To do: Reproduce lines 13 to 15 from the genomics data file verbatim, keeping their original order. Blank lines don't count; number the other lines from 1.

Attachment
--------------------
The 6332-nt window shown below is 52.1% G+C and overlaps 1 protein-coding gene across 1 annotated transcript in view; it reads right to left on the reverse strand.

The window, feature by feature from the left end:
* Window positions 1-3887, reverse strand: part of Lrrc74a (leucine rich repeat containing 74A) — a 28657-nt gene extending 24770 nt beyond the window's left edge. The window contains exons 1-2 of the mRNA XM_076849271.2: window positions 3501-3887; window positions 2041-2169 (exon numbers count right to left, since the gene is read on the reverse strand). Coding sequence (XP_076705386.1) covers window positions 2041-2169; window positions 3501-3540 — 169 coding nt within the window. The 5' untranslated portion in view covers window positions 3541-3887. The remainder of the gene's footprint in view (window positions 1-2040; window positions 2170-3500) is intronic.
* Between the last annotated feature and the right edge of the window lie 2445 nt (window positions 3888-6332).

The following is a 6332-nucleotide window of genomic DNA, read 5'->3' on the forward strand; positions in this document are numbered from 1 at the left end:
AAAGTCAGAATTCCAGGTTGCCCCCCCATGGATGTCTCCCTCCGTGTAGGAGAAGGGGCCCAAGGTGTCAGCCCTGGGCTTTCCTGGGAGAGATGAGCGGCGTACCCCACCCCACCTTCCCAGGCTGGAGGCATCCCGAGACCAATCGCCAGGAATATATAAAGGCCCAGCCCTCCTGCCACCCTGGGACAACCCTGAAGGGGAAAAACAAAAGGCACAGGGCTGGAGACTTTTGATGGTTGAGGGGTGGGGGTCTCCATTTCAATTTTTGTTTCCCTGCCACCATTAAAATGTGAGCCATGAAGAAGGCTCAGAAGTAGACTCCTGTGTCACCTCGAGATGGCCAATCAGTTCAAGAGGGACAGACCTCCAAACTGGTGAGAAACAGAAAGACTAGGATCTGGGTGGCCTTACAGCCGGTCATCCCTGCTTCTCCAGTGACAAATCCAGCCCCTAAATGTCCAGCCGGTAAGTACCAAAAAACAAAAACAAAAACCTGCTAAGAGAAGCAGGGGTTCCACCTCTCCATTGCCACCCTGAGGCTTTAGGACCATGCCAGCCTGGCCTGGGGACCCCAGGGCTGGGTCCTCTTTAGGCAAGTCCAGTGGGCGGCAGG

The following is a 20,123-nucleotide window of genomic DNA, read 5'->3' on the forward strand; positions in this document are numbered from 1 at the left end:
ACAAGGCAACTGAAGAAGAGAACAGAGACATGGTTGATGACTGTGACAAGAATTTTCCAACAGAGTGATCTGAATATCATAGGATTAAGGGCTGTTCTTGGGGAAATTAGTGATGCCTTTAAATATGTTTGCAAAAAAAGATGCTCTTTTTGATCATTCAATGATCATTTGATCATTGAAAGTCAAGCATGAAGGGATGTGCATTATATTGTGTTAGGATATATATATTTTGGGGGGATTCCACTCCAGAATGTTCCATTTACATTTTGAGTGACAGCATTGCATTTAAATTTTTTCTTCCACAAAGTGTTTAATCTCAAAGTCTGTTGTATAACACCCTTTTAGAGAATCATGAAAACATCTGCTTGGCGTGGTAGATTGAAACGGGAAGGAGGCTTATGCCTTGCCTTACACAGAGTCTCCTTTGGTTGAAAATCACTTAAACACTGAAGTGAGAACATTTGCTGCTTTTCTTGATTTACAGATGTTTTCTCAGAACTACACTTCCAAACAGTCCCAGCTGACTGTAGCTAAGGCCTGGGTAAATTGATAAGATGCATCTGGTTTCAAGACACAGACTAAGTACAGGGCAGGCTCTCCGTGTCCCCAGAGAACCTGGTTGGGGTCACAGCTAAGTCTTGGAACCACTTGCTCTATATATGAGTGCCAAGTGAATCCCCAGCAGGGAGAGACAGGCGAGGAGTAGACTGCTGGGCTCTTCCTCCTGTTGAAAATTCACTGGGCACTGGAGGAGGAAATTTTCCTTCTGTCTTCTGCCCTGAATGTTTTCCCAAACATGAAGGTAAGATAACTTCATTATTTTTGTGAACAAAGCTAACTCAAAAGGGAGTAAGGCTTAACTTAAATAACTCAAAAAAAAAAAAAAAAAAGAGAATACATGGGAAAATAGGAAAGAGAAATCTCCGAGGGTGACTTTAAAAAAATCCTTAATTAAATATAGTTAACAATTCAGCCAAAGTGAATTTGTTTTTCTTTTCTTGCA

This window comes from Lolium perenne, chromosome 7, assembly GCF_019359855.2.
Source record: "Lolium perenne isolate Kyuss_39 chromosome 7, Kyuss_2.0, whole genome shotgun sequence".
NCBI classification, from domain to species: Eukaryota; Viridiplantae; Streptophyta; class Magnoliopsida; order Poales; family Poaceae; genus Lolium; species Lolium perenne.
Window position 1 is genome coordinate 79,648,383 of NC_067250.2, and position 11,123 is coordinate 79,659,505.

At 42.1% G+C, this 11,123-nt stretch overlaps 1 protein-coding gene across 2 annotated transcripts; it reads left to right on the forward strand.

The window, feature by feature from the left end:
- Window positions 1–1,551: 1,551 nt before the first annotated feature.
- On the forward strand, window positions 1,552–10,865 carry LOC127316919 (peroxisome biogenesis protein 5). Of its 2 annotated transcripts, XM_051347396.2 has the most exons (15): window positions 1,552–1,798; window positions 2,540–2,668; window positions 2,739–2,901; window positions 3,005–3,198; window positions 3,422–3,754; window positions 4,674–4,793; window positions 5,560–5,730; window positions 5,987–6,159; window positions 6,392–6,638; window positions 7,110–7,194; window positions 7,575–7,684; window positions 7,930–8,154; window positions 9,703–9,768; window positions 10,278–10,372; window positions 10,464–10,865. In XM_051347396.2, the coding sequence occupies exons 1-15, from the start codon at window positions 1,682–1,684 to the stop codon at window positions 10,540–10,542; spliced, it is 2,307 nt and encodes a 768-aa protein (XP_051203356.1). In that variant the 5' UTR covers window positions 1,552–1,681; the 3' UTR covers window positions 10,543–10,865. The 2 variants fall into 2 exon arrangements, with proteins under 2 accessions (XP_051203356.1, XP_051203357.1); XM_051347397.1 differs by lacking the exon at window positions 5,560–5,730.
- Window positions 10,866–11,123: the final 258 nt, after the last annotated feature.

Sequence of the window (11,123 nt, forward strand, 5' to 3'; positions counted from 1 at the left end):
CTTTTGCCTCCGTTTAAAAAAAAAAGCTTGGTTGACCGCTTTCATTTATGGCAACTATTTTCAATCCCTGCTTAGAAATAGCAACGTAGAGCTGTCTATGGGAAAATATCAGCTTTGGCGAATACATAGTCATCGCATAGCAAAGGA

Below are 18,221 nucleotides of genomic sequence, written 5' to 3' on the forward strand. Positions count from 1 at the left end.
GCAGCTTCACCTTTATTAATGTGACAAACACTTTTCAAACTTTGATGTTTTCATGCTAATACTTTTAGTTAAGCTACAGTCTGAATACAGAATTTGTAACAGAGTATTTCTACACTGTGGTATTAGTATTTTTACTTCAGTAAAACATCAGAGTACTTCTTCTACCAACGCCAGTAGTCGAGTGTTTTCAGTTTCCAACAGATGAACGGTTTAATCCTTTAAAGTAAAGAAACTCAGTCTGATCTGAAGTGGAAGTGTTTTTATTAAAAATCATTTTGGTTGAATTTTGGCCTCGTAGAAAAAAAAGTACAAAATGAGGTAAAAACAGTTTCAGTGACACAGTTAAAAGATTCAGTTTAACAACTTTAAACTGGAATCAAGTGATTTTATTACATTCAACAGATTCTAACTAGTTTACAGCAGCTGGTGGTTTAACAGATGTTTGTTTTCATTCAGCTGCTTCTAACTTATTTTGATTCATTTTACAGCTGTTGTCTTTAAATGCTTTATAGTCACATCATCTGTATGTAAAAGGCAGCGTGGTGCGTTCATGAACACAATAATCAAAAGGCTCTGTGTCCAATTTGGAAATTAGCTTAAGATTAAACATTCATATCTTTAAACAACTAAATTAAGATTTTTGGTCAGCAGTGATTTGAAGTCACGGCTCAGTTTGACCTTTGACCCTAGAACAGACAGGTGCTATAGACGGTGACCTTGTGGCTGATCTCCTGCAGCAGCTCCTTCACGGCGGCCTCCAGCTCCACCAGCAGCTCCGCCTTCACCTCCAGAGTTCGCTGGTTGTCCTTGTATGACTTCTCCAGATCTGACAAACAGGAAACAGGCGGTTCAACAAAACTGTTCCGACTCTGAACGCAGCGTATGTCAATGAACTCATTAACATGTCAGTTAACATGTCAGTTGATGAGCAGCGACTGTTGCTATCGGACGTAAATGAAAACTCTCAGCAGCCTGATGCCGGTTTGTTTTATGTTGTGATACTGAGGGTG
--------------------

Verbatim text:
At 42.1% G+C, this 11,123-nt stretch overlaps 1 protein-coding gene across 2 annotated transcripts; it reads left to right on the forward strand.

The window, feature by feature from the left end:
- Window positions 1–1,551: 1,551 nt before the first annotated feature.